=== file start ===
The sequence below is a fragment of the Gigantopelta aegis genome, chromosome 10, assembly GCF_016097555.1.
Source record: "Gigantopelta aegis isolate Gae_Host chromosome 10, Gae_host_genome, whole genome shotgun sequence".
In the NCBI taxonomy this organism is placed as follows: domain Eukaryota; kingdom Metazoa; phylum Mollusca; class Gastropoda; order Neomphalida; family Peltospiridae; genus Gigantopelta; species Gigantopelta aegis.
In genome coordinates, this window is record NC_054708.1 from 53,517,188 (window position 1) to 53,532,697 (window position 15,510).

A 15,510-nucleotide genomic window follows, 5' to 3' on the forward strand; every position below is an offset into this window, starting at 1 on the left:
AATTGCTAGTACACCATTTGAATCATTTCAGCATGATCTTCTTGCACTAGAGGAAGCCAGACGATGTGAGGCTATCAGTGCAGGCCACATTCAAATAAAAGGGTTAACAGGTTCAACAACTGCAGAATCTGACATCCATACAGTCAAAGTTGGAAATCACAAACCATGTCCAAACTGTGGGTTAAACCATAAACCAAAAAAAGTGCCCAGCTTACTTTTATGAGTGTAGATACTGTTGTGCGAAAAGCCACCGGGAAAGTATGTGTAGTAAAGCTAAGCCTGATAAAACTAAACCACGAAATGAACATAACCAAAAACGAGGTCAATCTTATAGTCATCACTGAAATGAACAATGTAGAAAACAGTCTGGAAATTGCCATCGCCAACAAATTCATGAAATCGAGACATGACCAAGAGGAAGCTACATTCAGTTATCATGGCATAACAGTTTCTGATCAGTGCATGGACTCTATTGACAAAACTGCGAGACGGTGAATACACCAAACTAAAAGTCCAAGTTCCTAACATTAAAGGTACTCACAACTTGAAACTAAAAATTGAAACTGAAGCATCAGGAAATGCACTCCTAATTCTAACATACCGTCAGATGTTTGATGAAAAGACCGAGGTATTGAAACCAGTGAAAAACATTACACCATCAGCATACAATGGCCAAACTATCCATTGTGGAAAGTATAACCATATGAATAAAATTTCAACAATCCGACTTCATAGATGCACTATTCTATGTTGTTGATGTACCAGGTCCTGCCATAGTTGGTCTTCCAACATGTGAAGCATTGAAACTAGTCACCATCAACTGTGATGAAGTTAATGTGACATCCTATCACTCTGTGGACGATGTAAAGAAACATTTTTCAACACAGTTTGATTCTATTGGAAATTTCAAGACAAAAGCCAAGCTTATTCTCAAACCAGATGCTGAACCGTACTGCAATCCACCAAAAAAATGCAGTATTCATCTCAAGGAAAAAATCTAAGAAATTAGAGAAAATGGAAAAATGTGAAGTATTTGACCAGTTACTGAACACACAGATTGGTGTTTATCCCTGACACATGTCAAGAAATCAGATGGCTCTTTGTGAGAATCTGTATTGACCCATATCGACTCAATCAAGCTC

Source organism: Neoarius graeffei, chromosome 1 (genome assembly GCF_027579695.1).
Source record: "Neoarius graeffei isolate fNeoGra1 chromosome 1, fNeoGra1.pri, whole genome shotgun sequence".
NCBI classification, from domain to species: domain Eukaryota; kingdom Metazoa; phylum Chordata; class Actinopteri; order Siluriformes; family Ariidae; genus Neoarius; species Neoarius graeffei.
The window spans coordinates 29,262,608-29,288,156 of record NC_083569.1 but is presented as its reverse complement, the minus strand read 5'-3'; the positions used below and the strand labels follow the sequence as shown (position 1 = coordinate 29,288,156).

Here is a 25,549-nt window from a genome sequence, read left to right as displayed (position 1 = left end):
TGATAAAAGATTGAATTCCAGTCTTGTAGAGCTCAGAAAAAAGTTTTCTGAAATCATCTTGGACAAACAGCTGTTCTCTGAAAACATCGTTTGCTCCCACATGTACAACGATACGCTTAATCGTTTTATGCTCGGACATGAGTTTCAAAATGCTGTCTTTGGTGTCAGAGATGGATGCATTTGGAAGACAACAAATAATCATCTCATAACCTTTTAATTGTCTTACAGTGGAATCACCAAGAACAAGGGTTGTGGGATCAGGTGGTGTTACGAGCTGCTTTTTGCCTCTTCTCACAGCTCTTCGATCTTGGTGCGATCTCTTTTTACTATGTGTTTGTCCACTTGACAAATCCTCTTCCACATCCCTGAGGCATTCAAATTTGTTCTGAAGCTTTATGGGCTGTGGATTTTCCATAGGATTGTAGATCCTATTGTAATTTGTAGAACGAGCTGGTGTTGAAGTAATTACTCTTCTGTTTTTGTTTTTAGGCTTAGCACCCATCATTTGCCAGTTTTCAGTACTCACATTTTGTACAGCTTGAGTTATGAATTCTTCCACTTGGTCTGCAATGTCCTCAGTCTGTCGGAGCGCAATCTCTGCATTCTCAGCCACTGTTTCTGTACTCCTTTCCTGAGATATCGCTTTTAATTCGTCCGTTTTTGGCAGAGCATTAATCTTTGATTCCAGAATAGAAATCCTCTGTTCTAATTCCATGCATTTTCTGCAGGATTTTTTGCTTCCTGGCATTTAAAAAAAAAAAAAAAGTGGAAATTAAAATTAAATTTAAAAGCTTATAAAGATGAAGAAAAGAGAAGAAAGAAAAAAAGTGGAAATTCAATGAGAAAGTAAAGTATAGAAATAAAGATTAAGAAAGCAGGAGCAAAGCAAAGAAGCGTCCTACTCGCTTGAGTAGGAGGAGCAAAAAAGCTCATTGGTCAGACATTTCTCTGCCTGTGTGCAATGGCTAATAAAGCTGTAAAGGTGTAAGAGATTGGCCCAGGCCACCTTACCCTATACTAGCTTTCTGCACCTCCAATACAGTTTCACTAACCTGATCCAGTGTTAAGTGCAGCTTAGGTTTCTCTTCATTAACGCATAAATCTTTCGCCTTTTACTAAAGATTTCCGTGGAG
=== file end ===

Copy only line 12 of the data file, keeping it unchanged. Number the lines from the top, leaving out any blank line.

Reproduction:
TGATAAAAGATTGAATTCCAGTCTTGTAGAGCTCAGAAAAAAGTTTTCTGAAATCATCTTGGACAAACAGCTGTTCTCTGAAAACATCGTTTGCTCCCACATGTACAACGATACGCTTAATCGTTTTATGCTCGGACATGAGTTTCAAAATGCTGTCTTTGGTGTCAGAGATGGATGCATTTGGAAGACAACAAATAATCATCTCATAACCTTTTAATTGTCTTACAGTGGAATCACCAAGAACAAGGGTTGTGGGATCAGGTGGTGTTACGAGCTGCTTTTTGCCTCTTCTCACAGCTCTTCGATCTTGGTGCGATCTCTTTTTACTATGTGTTTGTCCACTTGACAAATCCTCTTCCACATCCCTGAGGCATTCAAATTTGTTCTGAAGCTTTATGGGCTGTGGATTTTCCATAGGATTGTAGATCCTATTGTAATTTGTAGAACGAGCTGGTGTTGAAGTAATTACTCTTCTGTTTTTGTTTTTAGGCTTAGCACCCATCATTTGCCAGTTTTCAGTACTCACATTTTGTACAGCTTGAGTTATGAATTCTTCCACTTGGTCTGCAATGTCCTCAGTCTGTCGGAGCGCAATCTCTGCATTCTCAGCCACTGTTTCTGTACTCCTTTCCTGAGATATCGCTTTTAATTCGTCCGTTTTTGGCAGAGCATTAATCTTTGATTCCAGAATAGAAATCCTCTGTTCTAATTCCATGCATTTTCTGCAGGATTTTTTGCTTCCTGGCATTTAAAAAAAAAAAAAAAGTGGAAATTAAAATTAAATTTAAAAGCTTATAAAGATGAAGAAAAGAGAAGAAAGAAAAAAAGTGGAAATTCAATGAGAAAGTAAAGTATAGAAATAAAGATTAAGAAAGCAGGAGCAAAGCAAAGAAGCGTCCTACTCGCTTGAGTAGGAGGAGCAAAAAAGCTCATTGGTCAGACATTTCTCTGCCTGTGTGCAATGGCTAATAAAGCTGTAAAGGTGTAAGAGATTGGCCCAGGCCACCTTACCCTATACTAGCTTTCTGCACCTCCAATACAGTTTCACTAACCTGATCCAGTGTTAAGTGCAGCTTAGGTTTCTCTTCATTAACGCATAAATCTTTCGCCTTTTACTAAAGATTTCCGTGGAG